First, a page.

Allen Point: One for the Roads

When we first moved to the Point, we had one car. That usually meant that I had to walk when I wanted to go anywhere.

The main drive went out the north end of the Point, past the orchard and the drive to Mrs. Basden. Then it crossed the spit at Shell Beach and headed east up the long hill through the woods. Near the top, the overgrown “Green Gate Road” went off to the left. It ran along the top of the fern hill where Dad put the deer. You took that way to walk to the Inveens. Byron Knapp once put on his logging clothes and fell an enormous dead fir right down that road, just like he planned. Since my Grandpa Johnson and his brothers had all been Loggers, we admired his skill at dropping it true. There was wood for months and months from that tree.

At the top of the hill the road took a turn to the left, then to the right (and a junction with the Chuns’ driveway), at which point it hooked left again and made a long beeline north. Along on the right there were tall stands of fir trees. On the left, through a patch of woods, you could see collapsing barbed wire fences in waist high grass, a farmstead field that the woods had slowly been reclaiming. Across, hidden on the other side, was the secret log cabin. Not a fake one like they had at Ft. Nisqually. A real one, grown over by a torrent of ivy. There was another old house there too, more recent but less resilient: it listed on one collapsed corner with the roof caved in. The drive ended by climbing a short hill onto the corner where 14th Avenue took a sharp turn from north-south to the east. Our mailbox was there, a mile from home.

AllenPtYou kept going straight, if you were going anywhere other than the bus stop, which was about a hundred yards down to the right, or to Mrs. Bartlett (my piano teacher), a half mile or so beyond and near the dead end turn-around. If you missed the bus, you headed straight over brim of the hill. If you were lucky, you could catch the bus with Christine (and then Don) and Benny on it’s return trip after it turned around. Down the hill from their stop you came to a “T.” I think Fosters lived at the bottom there. Left was Inveens, Swede Hill, Gopher’s Rest, and Purdy; right was Eide’s store, the ball field, and Gig Harbor.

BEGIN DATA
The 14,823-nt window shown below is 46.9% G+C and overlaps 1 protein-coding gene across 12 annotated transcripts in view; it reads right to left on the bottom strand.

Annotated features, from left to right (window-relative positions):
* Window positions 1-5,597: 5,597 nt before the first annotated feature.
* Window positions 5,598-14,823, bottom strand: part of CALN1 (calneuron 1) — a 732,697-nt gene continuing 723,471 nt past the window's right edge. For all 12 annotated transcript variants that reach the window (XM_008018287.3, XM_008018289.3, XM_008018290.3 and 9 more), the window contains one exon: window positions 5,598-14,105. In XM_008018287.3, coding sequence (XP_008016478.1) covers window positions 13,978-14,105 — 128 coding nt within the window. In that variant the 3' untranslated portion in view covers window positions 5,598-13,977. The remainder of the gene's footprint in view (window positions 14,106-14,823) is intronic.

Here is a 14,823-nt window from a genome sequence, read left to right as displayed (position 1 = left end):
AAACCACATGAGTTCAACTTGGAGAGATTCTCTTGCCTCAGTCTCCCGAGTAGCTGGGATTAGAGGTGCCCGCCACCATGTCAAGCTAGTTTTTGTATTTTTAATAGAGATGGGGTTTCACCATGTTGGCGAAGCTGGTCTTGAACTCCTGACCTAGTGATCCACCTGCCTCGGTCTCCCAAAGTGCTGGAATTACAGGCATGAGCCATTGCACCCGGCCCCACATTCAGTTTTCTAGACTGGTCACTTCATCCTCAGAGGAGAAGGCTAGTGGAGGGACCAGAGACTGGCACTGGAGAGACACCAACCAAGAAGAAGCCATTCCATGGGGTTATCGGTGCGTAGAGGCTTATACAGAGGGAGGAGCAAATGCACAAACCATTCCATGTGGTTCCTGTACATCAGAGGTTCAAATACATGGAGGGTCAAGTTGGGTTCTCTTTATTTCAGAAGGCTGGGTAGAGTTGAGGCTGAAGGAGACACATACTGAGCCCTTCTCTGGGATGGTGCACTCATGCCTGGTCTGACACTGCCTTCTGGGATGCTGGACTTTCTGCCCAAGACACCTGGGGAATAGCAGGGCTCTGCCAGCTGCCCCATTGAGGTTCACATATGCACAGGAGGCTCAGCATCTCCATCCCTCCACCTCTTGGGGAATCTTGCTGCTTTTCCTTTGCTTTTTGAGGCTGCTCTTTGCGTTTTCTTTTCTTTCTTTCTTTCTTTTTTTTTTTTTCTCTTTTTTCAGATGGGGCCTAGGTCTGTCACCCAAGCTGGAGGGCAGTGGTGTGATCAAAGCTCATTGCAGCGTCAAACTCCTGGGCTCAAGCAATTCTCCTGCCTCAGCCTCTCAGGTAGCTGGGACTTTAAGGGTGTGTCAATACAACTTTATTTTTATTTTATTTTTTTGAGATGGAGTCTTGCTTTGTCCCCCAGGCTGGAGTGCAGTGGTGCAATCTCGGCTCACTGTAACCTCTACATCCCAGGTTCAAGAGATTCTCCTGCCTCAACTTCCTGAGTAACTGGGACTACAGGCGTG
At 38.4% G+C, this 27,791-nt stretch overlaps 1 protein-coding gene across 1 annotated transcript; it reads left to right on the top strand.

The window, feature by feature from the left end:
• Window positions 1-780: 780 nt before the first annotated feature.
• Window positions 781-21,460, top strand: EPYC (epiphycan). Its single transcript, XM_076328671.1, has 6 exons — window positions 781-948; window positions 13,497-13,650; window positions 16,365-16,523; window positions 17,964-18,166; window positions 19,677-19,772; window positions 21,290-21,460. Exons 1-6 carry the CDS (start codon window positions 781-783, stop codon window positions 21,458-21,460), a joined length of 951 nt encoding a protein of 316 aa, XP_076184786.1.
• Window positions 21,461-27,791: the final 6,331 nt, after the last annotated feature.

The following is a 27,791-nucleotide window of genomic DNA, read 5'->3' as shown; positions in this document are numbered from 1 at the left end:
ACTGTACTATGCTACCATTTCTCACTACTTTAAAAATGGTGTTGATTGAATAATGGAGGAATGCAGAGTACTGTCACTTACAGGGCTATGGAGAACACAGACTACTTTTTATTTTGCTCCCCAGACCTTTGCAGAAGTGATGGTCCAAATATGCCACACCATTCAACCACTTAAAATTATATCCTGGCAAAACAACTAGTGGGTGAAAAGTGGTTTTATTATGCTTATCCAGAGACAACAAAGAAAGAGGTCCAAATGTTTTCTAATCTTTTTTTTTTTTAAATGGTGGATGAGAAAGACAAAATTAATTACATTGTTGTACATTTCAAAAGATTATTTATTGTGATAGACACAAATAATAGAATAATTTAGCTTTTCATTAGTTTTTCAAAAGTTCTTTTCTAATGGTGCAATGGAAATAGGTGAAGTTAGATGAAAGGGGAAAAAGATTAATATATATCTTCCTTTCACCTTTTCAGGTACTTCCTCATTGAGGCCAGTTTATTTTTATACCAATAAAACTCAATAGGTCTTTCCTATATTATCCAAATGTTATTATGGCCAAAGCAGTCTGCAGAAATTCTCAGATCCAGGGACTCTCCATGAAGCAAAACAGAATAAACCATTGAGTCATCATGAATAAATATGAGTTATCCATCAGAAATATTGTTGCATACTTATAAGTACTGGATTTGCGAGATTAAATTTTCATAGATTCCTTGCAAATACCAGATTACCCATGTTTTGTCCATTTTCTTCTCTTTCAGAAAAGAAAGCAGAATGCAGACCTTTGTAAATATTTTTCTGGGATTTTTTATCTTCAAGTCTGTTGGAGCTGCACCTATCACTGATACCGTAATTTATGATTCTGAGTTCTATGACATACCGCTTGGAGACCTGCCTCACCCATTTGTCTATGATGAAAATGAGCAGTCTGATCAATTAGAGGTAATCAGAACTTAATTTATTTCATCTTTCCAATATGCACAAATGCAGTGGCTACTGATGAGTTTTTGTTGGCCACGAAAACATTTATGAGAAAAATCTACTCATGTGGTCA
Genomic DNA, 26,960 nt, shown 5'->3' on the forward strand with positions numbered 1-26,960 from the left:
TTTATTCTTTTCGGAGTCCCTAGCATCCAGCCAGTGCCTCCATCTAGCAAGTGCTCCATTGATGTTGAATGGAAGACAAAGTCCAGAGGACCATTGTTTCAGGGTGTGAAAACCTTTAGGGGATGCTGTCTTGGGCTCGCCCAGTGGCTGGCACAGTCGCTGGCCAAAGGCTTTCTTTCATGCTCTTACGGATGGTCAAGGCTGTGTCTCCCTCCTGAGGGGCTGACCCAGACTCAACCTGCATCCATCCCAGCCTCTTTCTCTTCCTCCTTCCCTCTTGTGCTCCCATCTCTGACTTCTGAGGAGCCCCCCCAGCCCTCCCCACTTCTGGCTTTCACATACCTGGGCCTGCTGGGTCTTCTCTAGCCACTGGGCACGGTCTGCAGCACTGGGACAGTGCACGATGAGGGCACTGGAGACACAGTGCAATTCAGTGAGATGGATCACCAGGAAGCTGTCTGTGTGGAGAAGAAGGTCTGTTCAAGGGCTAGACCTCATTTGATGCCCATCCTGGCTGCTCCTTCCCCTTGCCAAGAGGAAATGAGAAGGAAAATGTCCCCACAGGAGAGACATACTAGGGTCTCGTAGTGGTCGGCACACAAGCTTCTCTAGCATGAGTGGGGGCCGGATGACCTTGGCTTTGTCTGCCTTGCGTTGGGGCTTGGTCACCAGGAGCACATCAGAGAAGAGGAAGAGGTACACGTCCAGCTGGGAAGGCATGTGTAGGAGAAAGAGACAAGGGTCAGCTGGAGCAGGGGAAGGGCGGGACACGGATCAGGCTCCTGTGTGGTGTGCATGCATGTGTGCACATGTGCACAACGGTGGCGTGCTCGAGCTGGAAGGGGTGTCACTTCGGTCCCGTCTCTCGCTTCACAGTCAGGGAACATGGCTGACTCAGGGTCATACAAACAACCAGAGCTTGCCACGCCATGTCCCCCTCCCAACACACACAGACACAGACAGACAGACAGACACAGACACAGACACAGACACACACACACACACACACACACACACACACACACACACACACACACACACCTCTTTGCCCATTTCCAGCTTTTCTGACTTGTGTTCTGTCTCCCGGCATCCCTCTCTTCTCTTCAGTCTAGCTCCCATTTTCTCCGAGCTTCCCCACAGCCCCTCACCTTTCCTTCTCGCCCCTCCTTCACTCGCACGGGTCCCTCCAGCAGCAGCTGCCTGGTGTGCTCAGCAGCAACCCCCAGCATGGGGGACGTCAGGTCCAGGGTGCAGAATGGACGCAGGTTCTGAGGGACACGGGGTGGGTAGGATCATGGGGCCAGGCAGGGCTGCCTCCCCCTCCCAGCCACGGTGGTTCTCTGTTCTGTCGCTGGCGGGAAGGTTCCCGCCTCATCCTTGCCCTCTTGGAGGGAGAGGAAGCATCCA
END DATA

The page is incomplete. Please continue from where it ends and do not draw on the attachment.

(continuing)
Walking through the woods up the driveway hill could be unnerving because the trees tended to grind against each other in the wind and let out groans, creaks, and squawks that could play on the mind. That was especially true when you had to walk up to the school bus, which picked us up early in order to make its meandering banana-boat drive to Artondale Elementary. I will always remember the first time I walked the driveway in the dark. I was just in first grade, but my mom had my three year-old brother to tend, chores to do, and there was no car. So when it got time she handed me the flashlight and said, “Well, better get going.” I stopped and shined that flashlight frantically into the woods many times, and still made it to the bus stop early. I have a lot of memories strewn long that walk. Some are not so good, like when I lost my bowels on the way and had to clean up quickly with leaves and hide my underwear until I could retrieve it on the way home, and some are amusing, like the time a little girl gleefully exposed herself to me to prove that she, in fact, did not have a penis. I was dumbfounded.

The walk home was always more pleasant since there was nothing to be late for. Even if it were rainy, windy, and cold, it seemed like an adventurous trek with Mom and something warm at the other end. If it wasn’t bad weather, it sometimes took me a long time to get back, especially if I tied to kick a rock or unopened fir cone all the way home, or if I took the alternate route toward the Chun place. If you went that way, you had to make your way down the their drive and, just before their house, hang a right up a short road cut and into the woods. A path, which was all that was left of an old shore road, meandered along the edge of the southern high banks and under tall firs in which there was a Blue Heron rookery. They could let out a terrifying and completely unpredictable gargling shriek, like a hundred old men clearing their throats to spit, when you got under the nests. And then other times they stayed as silent as spiders. I tried to sneak by walking stealthily, like I had seen Davy Crocket do it on TV at my grandparents.

The path worked down the hill and emptied out onto the spit on the south side of the Point facing Raft Island. If you kept your balance you could walk all the way along the spit to the beginning on the rows of driftwood logs. At the end, a giant stump, on which Mrs. Yates had played as a girl, guarded the entrance to the lagoon. A simple log bridge crossed over the lagoon’s narrow outlet and onto part of Mr. Allen Jr’s driveway. From there, their driveway led back along the landward side of the Point to the circular end of the main driveway, the weeping willows, Mrs. Yate’s apartment, and home.


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3 Responses

  1. December 2, 2009

    […] that long after, my dad was splitting wood with a maul and wedge from the tree the Byron Knapp fell on the Green Gate Road. When he struck it, an iron shard of the wedge flew off and struck him in the leg. I remember it […]

  2. February 25, 2010

    […] Later than afternoon, Dad came home. He took the deer up into the woods, and laid it to rest among the sword ferns. […]

  3. March 5, 2010

    […] of a ship bound for adventure. I joined its eccentric crew, and for the next seven years came and went along paths that wound through the hundred acres of hinterland to the uncivilized hierarchy of the bus stop or […]